Amidst excitement, Steve Lavin & St. John's recognize they have much to prove

Despite being 6-3, Lavin knows he has a lot to learn about his St. John's team. - Anthony Gruppuso-USA TODAY Sports

The next nine games will test the Johnnies' mettle. Are they ready to be a top-four Big East team?

Don't you worry, haters, nattering nabobs of negativism, and eye-narrowed naysayers.

The Red Storm fully understand that they have enjoyed an easy ramp up to the tough part of the Big East season, and that the seas ahead looks rocky and filled with NBA-caliber terrors.

St. John's may be in third place in the standings at 6-3, ahead of Louisville, Cincinnati, and Georgetown - but there is much to be proven on the court. The Red Storm's defense is currently third-best in defensive efficiency; but offensively, the Johnnies struggle to score points or close out opponents from the free throw line (shooting 62% from the line in conference play).

"We're still a major work in progress," Lavin said after the 79-74 overtime win over struggling DePaul, "but I'm pleased with the overall direction of the program and the team. Tonight I'm pleased with the victory, but we know we still have our hands full in the conference."

The coming schedule includes road games at two of the league's largest and most intimidating venues, Louisville's KFC Yum! Center and Syracuse's Carrier Dome, along with rematches against Georgetown at the Verizon Center in Washington D.C. and a trip to Notre Dame's Joyce Center, where long home win streaks are as common as four-leafed clover on clothing.

While South Florida (1-7 in the Big East) and Providence (2-6) are on the docket, the excitement about the hot start has to be tempered with the reality that the Johnnies' scoring struggles may be forgiven against the likes of sloppy DePaul or streaky Seton Hall... but not against the Big East's elite names.

"Teams are probably still doubting us because if you look at our schedule we’ve played the bottom half of the league," D`Angelo Harrison said. "We're looking to prove ourselves at Georgetown next."

St. John's will likely not be favored in many of the coming games, and early-season struggles leave the team's RPI (55) and Pomeroy Rankings (96) lower than a squad that hopes for the NCAA Tournament would like.

Moreover, the Red Storm face a leap in quality. The average in-conference win-loss percentage for the upcoming teams is 56%; the teams the Johnnies already played are winning 40% of the time. The upcoming teams' average RPI is 45, their Pomeroy Rank is 39; the teams the Red Storm have played had rankings of 80 and 81, respectively.

At the midpoint: First half of Big East Season vs Second Half
Segment
Opp W
Opp L
Opp Pom. Rk
Opp RPI Rank
Opp W-L%
First nine games
13
7
80.9
80.3
0.397
Second nine games
15
5
38.9
44.8
0.558
W
L
Pom. Rk
RPI Rk
W-L%
St. John's
14
7
96
55
0.667

But that's why they play the games, right?

The Johnnies will need to take the growth of Sir`Dominic Pointer and add consistency from the team's non-D`Angelo scorers (Jamal Branch, Phil Greene IV, and Jakarr Sampson) to improve the offense. The team already does a good job of not turning the ball over, and did last year as well; the next step is taking those aggressive shots and scoring on attempts more efficiently.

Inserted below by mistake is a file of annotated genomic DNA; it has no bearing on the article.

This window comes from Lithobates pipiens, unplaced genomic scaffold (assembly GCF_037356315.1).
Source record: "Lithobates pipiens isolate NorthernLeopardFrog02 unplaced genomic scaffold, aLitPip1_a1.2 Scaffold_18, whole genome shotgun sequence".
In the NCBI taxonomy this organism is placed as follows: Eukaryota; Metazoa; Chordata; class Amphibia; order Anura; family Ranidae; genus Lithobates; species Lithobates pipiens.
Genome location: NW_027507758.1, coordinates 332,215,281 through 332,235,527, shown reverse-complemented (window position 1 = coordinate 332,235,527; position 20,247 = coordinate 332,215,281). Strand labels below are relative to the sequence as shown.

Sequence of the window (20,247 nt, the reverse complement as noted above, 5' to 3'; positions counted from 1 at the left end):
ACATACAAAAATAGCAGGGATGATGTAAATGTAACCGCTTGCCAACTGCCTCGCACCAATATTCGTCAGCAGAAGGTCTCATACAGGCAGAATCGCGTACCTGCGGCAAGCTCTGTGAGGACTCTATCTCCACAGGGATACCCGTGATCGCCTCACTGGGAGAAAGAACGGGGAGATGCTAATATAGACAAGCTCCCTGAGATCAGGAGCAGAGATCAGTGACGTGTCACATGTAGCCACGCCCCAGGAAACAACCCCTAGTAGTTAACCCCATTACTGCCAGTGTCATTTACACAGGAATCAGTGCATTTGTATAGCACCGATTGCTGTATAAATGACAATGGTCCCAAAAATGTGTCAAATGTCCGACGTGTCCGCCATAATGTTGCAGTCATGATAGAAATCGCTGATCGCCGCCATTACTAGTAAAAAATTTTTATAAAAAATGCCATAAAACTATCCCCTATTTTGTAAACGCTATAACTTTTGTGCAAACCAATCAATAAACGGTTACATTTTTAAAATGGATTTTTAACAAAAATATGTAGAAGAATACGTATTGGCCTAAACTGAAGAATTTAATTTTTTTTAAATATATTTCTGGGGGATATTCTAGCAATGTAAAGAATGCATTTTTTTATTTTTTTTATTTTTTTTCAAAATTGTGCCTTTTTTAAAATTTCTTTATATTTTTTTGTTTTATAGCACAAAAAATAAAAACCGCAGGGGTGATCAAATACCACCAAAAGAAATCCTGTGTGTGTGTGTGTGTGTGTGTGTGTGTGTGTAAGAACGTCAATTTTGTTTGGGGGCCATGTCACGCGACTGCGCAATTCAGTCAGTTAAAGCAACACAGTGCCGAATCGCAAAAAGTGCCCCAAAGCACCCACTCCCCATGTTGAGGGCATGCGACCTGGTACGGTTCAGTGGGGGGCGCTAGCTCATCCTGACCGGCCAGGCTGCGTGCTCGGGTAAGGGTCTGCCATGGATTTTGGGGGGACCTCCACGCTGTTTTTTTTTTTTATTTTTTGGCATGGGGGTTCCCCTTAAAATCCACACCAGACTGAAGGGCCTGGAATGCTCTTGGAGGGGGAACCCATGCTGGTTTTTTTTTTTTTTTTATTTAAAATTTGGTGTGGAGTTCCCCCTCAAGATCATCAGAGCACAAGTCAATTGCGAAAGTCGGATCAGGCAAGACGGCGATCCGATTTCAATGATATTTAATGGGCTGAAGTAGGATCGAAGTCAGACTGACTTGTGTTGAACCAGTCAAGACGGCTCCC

The improvement that has powered the streak is a stingy defense that has confused opponents into turning the ball over on almost 22% of their possessions, not committing fouls, disrupting passing lanes, and the lengthy defenders who harass opponents into shooting under 43% inside the arc against the likes of Chris Obekpa and Dom Pointer.

The winning streak isn't luck, a desert mirage, or a mermaid on a rock. The team is gaining a defensive identity and putting their athletes to intimidating use. Some even whisper that the team has turned a corner.

But for his part, Lavin isn't riding too high on the hype of a winning streak.

"After three years in this league as a coach, I have found you just can't look for any universal truths out of a stretch of four or five games," Lavin said. "Just keep coaching and stay on the path of improvement until we see how things finish. You have to wait for the body of work.

"We could still be a year away, and we could be ahead of schedule. We just don't know."

The next nine games give the Red Storm the chance to play their way into the NIT or NCAA Tournaments (neither is a given at this stage in the season).

It's plausible that the league will send 6-8 squads to the NCAA Tournament, and it's important to be positioned in the middle of the conference, poised to take advantage of off-nights from the elites and able to take care of business against lesser squads.

In these next nine games, the best and worst of the young St. John's team will come out to form the body of work. Jakarr Sampson, reigning Big East Rookie of the Week and prohibitive favorite to win Rookie of the Year, is licking his chops.

"This is why I came to St. John's, to play big-time games like Louisville and Syracuse," he said. "We want to compete with those teams."

The month of February could see another Lavin team come together into a fearsome unit late in the season.

Or it could be a reminder that the talent of the Johnnies might need more seasoning.

Either way, this month is the Johnnies' proving ground. What matters most is how well the Storm walks through the fire*.

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